Jump to content

How to make circular rope?


tkay11
 Share

Recommended Posts

I am at the stage of putting blocks on the bowsprit of my Sherbourne cutter (1763) to hold the various bowlines and yard braces. Going by Petersson's book on rigging fore and aft craft, as well as by the AOTS book on the cutter Alert, the strops require a rope to go round the block and the bowsprit and the middle section of the rope is spliced together and tied between the bowsprit and the block.

 

The following diagram from Petersson's book shows what I mean:
 

post-229-0-12807100-1427924823.jpg

 

I've had a quick search through the forums and can't find a reference to how to make rope for such a purpose. I can't recall any discussion about it either.

 

So my question is how to make the circular rope? I have thought of butting the ends of a rope together and stitching or gluing, but that seems very likely to produce visible joins.

 

I'd be grateful for any suggestions as to how to go about this.

 

Thanks

 

Tony

Edited by tkay11
Link to comment
Share on other sites

Ha! Having posted the question, I came across a couple of suggestions in Longridge's book on the Anatomy of Nelson's Ships. On page 217 he suggests two methods.

 

The first is to wind fine thread three or four times round a dowel and then use a needle slipped between the dowel and the thread to serve the thread. The second is to make hoops of fine copper wire, silver-soldered, and serve the thread round the hoops.

 

All the same, should any one come up with other suggestions, I'd be very interested.

 

Tony

Link to comment
Share on other sites

What you are describing is a strop, and you find them on all blocks.  They are essentially a long loop of rope, (or grommet).  One way to make them is to lay up a grommet as shown above, or another way would be to take a few round turns with some thread around two pins.  The distance between the pins will determine the length of the strop.  Next serve the thread turns together so that you have what looks like a single rope with an eye at each end over the pins. You now have a basic strop.  What you do with it next depends on where it is being used.  If you are stropping a block with an eye to go around a thimble or a yard arm, then all you need to do is take the two eyes of the strop and lash them together.  You now have a continuous loop.  You can make the whole strop more uniform in appearance if you wish by serving over the two eyes at this point.  Put your block, or block and thimble into the loop, position the eyes at the point where the seizing between the block and thimble will go, and clap on your round seizing.  You now have a perfectly served strop on your block and thimble.

 

A variation would be to seize the strop together at the top of the block leaving two tails with the eyes at the ends.  You can then take the ends around a yard and lash the eyes together on the other side.  If you go this route, I would finish the eyes by serving them first.

 

Regards,

Edited by popeye2sea
Link to comment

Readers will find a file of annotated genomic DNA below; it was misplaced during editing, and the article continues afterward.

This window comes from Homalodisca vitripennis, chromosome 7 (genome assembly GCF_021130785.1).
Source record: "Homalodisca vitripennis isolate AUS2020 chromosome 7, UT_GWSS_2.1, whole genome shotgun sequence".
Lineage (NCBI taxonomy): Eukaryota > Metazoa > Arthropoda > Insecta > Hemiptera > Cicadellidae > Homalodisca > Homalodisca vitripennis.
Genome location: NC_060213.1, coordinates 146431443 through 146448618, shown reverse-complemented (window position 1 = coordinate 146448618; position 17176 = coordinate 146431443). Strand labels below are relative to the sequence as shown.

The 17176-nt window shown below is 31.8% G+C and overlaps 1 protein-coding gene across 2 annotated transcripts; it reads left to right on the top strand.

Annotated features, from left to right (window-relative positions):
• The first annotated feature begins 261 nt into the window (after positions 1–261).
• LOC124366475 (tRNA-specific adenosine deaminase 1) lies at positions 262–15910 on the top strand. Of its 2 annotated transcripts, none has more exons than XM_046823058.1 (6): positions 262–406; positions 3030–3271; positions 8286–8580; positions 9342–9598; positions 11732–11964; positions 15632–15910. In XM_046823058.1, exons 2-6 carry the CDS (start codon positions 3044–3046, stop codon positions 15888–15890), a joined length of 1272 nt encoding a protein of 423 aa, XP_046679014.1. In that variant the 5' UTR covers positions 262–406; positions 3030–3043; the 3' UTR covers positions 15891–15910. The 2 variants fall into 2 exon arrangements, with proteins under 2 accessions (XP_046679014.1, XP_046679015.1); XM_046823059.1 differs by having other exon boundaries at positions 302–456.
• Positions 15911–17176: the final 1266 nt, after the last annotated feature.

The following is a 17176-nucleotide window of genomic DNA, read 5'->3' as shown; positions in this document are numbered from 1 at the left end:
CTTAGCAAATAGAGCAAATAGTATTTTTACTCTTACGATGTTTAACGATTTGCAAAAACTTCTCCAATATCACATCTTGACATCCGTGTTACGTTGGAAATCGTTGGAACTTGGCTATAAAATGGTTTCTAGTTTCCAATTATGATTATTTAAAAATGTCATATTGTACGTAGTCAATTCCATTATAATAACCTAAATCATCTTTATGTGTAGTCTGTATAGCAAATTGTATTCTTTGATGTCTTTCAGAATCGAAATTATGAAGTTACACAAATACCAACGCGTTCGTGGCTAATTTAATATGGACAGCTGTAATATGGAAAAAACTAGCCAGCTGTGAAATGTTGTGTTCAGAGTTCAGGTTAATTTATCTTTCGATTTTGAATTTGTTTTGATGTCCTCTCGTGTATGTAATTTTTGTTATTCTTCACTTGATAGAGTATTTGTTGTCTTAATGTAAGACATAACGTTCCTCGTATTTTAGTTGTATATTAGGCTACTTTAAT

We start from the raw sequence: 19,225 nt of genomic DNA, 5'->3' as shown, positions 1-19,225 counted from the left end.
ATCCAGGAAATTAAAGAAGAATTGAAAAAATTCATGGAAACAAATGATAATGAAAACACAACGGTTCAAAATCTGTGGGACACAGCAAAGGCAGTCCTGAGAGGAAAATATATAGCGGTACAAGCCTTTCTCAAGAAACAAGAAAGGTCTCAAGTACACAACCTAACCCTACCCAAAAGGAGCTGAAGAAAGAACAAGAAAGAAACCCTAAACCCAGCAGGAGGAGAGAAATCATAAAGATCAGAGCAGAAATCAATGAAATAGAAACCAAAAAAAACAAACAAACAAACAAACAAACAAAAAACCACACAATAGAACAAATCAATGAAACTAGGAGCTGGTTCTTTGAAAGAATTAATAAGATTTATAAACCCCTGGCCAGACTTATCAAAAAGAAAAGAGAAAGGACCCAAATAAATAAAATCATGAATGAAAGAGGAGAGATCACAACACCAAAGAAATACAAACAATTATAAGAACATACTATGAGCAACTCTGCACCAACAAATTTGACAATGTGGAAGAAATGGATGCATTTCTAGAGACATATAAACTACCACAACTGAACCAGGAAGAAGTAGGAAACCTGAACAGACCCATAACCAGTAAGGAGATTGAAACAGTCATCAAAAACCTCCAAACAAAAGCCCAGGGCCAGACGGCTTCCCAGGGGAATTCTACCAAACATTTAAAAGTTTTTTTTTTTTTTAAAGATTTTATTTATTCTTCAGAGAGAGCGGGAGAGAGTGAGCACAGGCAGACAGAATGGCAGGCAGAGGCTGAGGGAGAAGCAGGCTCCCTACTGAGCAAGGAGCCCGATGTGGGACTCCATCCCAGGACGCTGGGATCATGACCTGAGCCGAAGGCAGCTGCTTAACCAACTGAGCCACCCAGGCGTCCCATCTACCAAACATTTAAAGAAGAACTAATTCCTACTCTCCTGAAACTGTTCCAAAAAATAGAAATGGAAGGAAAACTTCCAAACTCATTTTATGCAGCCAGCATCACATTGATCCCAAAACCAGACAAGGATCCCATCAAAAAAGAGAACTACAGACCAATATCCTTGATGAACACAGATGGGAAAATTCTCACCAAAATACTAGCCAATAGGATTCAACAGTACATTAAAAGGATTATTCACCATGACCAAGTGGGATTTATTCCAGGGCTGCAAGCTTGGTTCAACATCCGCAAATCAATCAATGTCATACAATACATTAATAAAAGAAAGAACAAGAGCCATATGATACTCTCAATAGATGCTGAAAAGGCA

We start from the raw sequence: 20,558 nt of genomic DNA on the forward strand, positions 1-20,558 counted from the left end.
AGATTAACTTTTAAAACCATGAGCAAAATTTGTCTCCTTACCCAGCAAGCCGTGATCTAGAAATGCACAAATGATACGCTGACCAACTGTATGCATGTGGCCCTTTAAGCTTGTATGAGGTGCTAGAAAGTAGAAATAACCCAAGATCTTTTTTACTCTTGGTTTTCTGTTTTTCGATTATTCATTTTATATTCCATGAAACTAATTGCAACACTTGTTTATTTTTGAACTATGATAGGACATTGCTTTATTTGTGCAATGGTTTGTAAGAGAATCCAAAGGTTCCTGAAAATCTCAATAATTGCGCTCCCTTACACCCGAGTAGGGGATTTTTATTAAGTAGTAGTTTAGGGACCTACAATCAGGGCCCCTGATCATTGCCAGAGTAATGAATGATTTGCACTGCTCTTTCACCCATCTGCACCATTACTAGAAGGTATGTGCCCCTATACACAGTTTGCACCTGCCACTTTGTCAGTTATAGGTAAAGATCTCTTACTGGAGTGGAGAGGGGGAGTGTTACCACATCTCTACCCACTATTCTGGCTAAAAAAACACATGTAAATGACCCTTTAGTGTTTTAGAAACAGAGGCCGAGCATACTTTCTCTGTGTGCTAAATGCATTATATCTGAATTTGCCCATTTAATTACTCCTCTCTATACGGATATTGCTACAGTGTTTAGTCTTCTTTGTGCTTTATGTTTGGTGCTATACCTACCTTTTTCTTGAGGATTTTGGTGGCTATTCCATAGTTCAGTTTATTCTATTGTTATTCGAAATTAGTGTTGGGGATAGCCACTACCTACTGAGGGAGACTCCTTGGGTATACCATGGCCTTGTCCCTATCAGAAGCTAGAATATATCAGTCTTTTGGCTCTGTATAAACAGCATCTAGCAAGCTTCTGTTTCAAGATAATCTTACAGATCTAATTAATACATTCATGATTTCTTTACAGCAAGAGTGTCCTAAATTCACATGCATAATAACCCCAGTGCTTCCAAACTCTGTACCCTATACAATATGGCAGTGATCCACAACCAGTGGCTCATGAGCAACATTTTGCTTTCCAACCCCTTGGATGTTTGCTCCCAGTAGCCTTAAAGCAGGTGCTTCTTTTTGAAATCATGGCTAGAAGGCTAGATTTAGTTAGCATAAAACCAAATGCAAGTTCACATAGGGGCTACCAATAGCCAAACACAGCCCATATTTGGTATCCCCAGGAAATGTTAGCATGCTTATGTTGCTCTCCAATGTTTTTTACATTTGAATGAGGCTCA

Share on other sites

In real rigging there is a splice to make the loop of rope. This loop is called a strop. Its splice sits over the end of the block.  

 

For modelmaking, these strops are not too easy to make in small scales. Some modellers substitute soldered wire loops and paint them. If the loop is not too small, one could slightly unravel the ends of the line and glue them together.  Another method might be to knot the line, then hide this under the lashing beneath the block.

 

In a real splice, this area is slightly thicker than the line itself, so a slight bulge would actually look realistic.

Link to comment
Share on other sites

Thanks, Pieter. It's a great video. Funny enough I already had a link to Bender's original post but had totally forgotten about it (I had been looking at stropping blocks when making the cannon a year ago). It's at http://modelshipworld.com/index.php?/topic/1056-tying-blocks-to-yards-or-masts/#entry17489. I was looking for J Brent's excellent videos on this forum, as I remember he posted several of this type, but I can't remember his forum name.

 

Tony

Link to comment
Share on other sites

When the strop is supposed to be served all the way around, one can also use a piece of silk-/cotton-covered copper wire and put the joint underneath the lashing, similar to what was shown in the above post. Such thread-covered wires are available from retro radio-stores and similar places, or sometimes on the flea-markets. 

Link to comment
Share on other sites

Join the conversation

You can post now and register later. If you have an account, sign in now to post with your account.

Guest
Reply to this topic...

×   Pasted as rich text.   Paste as plain text instead

  Only 75 emoji are allowed.

×   Your link has been automatically embedded.   Display as a link instead

×   Your previous content has been restored.   Clear editor

×   You cannot paste images directly. Upload or insert images from URL.

 Share

  • Recently Browsing   0 members

    • No registered users viewing this page.
×
×
  • Create New...